The Skagit Climate Science Consortium (SC2) Board of Directors is elected by the SC2 members for 3-year terms. The Chair and Vice-Chair are elected annually by the Board.
Dr. Alan Hamlet is an assistant professor in the Department of Civil and Environmental Engineering and Earth Sciences at the University of Notre Dame. He was formerly at the University of Washington and part of the Climate Impacts Group an internationally recognized interdisciplinary research group studying the impacts of natural climate variability and global climate change (“global warming”). He has been working in the Skagit on climate issues since 2001 with a main focus on climate variability, climate change scenarios, hydrology, water resources, and human and natural systems. His main area of expertise is hydrology.
Dr. Correigh Greene is a population ecologist with the National Marine Fisheries Service’s Northwest Fisheries Science Center in Seattle. His work focuses on the population dynamics of estuary-dependent species and Pacific salmon, including the influence of climate on juvenile outmigrations and adult returns. His climate research started in 2003 as he examined the relative influence of winter floods compared to other environmental factors on adult return rates.
Dr. Eric Grossman is a coastal and marine geologist with the United States Geological Survey. He has been working on climate and ecosystem science in the Skagit since 2006. His research has focused on estuarine mixing, sediment transport and nearshore habitat change.
Dr. Jon Riedel, SC2 Chair, brings decades of experience and expertise including geomorphology, glacial history, and glacial mass balance. He has been engaged in research on climate science in the Skagit region since the1980s. Dr. Riedel’s primary focus of research is the glacial history of climate change, including the response of glaciers to modern climate change and the implications of that response for water resources.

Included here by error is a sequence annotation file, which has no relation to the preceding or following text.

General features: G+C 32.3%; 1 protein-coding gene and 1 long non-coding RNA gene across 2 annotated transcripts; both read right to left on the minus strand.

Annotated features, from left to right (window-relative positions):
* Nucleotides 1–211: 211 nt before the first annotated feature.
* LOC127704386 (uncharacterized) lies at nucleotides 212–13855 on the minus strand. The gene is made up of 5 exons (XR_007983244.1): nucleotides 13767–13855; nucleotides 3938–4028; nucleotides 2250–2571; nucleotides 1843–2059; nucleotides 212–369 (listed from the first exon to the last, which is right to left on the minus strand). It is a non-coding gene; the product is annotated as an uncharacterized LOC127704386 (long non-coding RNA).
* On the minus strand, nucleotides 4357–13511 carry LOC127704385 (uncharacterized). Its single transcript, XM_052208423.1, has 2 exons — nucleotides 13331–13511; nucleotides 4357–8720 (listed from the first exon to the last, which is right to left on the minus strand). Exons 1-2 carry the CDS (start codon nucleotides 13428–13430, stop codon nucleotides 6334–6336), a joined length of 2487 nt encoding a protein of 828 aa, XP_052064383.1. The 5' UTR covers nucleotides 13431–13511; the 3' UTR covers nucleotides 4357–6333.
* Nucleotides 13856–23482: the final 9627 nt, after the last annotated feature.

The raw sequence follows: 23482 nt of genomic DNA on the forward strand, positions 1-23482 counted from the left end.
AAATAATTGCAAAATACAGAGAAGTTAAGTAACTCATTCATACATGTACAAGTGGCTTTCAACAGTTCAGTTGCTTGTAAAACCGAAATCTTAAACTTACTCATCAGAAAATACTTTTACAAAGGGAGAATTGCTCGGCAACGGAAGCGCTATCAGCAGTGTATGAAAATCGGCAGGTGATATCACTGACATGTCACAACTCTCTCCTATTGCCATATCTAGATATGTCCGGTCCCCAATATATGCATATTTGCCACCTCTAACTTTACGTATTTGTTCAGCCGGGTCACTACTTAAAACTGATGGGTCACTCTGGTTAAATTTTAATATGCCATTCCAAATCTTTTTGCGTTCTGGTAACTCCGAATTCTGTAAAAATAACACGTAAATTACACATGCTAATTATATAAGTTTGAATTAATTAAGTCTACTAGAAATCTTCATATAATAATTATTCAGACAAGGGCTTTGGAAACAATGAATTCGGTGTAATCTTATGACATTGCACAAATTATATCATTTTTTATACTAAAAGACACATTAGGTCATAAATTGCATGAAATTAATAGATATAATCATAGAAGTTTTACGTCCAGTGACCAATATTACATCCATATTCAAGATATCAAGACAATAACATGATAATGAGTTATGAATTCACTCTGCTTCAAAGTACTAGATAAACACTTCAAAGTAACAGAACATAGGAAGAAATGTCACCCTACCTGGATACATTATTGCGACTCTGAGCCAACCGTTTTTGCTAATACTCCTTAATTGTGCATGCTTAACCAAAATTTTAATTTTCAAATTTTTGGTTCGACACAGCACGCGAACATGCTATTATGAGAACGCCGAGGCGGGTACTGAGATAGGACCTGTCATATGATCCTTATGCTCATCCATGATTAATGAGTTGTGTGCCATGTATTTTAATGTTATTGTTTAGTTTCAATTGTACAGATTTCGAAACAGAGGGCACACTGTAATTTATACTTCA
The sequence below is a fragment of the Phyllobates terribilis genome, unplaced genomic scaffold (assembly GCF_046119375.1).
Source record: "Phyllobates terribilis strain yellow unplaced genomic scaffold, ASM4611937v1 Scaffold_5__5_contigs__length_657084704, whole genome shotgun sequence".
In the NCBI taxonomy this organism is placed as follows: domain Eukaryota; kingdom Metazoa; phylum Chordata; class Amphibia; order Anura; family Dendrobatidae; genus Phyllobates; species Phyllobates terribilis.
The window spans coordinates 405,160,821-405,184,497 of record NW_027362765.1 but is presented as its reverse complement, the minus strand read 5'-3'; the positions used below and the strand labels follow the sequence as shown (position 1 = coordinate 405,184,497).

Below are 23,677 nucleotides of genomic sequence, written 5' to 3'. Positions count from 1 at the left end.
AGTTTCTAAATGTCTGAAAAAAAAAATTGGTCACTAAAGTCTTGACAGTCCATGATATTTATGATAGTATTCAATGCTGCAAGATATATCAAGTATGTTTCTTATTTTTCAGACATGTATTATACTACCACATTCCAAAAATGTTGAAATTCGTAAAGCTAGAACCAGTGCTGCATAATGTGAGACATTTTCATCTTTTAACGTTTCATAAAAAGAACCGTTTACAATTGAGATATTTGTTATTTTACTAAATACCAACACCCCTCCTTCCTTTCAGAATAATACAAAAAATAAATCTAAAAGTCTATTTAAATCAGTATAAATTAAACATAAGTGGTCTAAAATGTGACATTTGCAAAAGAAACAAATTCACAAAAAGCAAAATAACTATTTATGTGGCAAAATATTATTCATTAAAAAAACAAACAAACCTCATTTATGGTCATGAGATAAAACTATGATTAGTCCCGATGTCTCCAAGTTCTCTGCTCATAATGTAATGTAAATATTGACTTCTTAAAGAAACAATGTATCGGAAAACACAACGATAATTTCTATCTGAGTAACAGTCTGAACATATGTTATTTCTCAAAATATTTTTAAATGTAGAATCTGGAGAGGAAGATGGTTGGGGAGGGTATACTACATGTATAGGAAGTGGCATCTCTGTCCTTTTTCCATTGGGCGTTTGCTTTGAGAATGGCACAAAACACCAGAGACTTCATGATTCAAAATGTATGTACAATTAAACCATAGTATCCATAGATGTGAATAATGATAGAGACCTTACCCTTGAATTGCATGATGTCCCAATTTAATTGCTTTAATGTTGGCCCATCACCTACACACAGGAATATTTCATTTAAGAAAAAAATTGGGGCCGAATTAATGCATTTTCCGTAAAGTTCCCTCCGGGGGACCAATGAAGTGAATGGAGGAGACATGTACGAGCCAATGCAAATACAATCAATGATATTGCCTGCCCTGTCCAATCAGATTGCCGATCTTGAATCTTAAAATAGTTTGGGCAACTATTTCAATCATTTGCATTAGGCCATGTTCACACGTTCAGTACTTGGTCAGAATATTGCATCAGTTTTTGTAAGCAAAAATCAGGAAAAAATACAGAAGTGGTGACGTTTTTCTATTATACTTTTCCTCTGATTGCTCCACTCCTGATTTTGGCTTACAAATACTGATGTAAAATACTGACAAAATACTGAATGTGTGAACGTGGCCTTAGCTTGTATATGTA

Mr. Larry Wasserman, Vice-Chair of SC2, is a fisheries biologist and the environmental services director for the Swinomish Indian Tribal Community. Research topics have included investigations of salmon survival following the eruption of Mount St. Helens; spring Chinook life history strategies and consequences for hatchery practices; and riparian vegetation studies related to salmon habitat. For the past thirty years he has served as an environmental policy manager, first for the Yakama Indian Nation from 1982 to 1991, and then for the Skagit System Cooperative and Swinomish Indian Tribal Community from 1991 to present.